The amount of water added as an ingredient in a food shall be calculated by deducting from the total amount of the finished product the total amount of the other ingredients used.
This amount shall not be required to be taken into consideration if it does not exceed 5 % by weight of the finished product. It is to be noted that this derogation does not apply to meat, meat preparations, unprocessed fishery products and unprocessed bivalve molluscs.
Quantitative indication of ingredients (QUID):
The indication of the quantity of an ingredient or category of ingredients is required when it appears in the name of the food or is usually associated with that name by the consumer, when it is emphasized on the labelling in words, pictures or graphics or when it is essential to characterize a food and to distinguish it from products with which it might be confused because of its name or appearance.
The QUID is expressed as a percentage, which shall correspond to the quantity of the ingredient or ingredients at the time of its/their use; and appear either in or immediately next to the name of the food or in the list of ingredients in connection with the ingredient or category of ingredients in question.
Where foods have lost moisture following heat treatment or other treatment, the quantity shall be expressed as a percentage which shall correspond to the quantity of the ingredient(s) used, related to the finished product, unless that quantity or the total quantity of all the ingredients indicated on the labelling exceeds 100 %, in which case the quantity shall be indicated on the basis of the weight of the ingredient(s) used to prepare 100 g of finished product;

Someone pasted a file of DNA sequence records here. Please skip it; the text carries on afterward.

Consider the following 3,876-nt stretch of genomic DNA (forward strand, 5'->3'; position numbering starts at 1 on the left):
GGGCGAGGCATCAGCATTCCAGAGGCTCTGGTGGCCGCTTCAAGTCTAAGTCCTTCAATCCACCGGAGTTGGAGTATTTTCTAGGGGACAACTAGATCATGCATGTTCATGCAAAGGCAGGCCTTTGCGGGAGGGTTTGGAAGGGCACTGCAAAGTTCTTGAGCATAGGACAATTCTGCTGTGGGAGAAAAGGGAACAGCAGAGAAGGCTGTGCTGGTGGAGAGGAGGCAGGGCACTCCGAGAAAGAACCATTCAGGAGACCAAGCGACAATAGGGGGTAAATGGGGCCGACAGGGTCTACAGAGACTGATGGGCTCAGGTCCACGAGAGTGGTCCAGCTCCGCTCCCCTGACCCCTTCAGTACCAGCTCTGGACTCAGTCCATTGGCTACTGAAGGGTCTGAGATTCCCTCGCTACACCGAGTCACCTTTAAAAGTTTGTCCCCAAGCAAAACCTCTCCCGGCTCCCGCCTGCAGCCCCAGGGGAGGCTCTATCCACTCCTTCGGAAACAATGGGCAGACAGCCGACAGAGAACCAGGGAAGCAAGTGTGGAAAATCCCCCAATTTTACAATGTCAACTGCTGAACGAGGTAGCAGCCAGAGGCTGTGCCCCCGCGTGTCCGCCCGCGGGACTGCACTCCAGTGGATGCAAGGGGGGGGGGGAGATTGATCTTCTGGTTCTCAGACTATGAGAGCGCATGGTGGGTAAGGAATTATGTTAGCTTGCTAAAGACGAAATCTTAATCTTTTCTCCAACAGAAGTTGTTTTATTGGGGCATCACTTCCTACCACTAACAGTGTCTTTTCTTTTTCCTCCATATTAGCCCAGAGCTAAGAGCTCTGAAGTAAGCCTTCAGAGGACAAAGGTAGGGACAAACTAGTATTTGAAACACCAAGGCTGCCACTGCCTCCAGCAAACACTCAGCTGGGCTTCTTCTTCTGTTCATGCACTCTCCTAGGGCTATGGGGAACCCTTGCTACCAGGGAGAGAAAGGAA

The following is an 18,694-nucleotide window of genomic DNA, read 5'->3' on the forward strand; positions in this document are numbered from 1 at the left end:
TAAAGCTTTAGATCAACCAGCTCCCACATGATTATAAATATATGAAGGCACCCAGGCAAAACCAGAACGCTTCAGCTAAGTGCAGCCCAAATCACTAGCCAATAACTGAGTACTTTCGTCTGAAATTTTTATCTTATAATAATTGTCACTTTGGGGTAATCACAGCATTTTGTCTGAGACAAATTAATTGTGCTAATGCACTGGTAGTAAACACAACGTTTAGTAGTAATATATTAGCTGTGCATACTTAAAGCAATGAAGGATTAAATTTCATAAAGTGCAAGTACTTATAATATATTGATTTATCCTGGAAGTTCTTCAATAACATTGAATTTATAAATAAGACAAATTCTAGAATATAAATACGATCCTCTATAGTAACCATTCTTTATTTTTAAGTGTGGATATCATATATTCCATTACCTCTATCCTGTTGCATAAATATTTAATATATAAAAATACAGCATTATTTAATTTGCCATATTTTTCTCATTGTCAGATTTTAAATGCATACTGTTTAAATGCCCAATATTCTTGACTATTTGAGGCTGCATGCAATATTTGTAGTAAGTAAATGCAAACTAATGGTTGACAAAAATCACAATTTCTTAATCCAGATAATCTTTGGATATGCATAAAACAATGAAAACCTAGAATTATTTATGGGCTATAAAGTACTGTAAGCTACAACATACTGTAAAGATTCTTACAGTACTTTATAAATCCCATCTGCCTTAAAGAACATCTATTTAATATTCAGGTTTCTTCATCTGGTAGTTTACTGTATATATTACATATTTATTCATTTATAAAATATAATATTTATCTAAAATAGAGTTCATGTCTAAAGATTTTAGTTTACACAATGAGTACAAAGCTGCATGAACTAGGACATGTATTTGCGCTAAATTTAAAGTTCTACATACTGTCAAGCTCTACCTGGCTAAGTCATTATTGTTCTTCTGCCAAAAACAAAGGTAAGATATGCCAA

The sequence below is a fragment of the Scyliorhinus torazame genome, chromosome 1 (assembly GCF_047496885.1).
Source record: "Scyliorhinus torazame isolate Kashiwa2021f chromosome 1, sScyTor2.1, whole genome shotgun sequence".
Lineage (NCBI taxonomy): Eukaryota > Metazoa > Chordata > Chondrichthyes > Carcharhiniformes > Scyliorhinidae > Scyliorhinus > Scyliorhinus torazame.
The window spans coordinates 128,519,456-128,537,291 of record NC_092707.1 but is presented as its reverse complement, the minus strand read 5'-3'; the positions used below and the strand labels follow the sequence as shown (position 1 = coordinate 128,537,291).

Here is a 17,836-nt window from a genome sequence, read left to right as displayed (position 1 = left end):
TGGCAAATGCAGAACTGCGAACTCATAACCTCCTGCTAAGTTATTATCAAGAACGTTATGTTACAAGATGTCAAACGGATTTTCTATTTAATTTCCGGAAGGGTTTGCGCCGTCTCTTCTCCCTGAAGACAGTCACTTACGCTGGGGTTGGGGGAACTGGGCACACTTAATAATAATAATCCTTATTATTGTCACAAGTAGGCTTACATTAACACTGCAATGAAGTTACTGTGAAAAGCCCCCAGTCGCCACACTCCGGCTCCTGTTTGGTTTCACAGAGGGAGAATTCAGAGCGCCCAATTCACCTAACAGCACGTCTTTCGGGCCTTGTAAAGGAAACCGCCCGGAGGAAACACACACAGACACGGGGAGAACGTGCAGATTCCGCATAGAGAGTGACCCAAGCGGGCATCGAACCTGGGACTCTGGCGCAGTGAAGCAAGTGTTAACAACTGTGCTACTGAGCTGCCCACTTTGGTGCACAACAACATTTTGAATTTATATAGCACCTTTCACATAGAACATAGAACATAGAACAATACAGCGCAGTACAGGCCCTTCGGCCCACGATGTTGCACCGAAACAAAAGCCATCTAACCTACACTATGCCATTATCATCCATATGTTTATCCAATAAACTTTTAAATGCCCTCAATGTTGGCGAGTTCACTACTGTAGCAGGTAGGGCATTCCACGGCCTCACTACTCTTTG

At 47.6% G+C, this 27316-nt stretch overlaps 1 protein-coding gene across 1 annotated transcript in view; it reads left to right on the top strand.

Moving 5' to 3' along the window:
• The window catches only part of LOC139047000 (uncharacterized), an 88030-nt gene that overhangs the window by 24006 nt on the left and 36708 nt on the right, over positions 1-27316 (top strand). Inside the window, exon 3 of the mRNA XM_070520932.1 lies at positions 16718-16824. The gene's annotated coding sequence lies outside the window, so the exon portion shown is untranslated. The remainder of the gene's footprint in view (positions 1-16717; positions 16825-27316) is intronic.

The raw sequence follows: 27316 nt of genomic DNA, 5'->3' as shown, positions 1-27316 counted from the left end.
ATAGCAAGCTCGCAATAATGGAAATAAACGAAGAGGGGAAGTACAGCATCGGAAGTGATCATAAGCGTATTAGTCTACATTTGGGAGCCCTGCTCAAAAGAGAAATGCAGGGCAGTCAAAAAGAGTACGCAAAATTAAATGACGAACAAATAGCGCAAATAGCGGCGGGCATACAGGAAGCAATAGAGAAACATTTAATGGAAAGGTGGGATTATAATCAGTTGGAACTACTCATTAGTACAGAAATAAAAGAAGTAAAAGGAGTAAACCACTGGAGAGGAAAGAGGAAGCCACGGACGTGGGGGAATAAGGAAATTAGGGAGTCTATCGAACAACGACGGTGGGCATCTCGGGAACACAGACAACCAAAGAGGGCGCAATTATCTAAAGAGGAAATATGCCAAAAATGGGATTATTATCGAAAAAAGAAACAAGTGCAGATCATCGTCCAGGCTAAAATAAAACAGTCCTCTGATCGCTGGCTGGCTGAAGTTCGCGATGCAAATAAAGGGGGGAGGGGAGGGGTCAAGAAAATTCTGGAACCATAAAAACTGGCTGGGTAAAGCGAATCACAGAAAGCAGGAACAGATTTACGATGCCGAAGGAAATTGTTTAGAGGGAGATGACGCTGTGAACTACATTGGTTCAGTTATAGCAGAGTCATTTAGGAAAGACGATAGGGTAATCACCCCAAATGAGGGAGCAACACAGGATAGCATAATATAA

The quantity of ingredients used in concentrated or dehydrated form and reconstituted during manufacture may be indicated on the basis of their proportion by weight as recorded before their concentration or dehydration;
In the case of concentrated or dehydrated foods which are intended to be reconstituted by the addition of water, the quantity of the ingredients may be indicated on the basis of their proportion by weight in the reconstituted product.
Some exemptions are to be noted. For instance, the QUID is not required when the drained net weight of which is indicated on the product label or when the ingredient is used in small quantities for the purposes of flavoring.
Food industry players: How to build a compliant ingredient statement from your formula?
To build, record and track reliable ingredient statement, the best practice for manufacturers or distributors is to use a PLM (Product Lifecycle Management) solution, an IT innovative tool that drives product development from its ideation to its launch.
Lascom’s PLM is a formula-based PLM which can automatically generates ingredient statements from the recipe that have been developed within the PLM. Its features are based on both European and US standards. They include QUID generation, allergens highlight and grouping of the list of the ingredients.
These features are part of Lascom’s product compliance module, which helps you to comply with applicable legislations. If you want to know more about Lascom and its solutions, just click!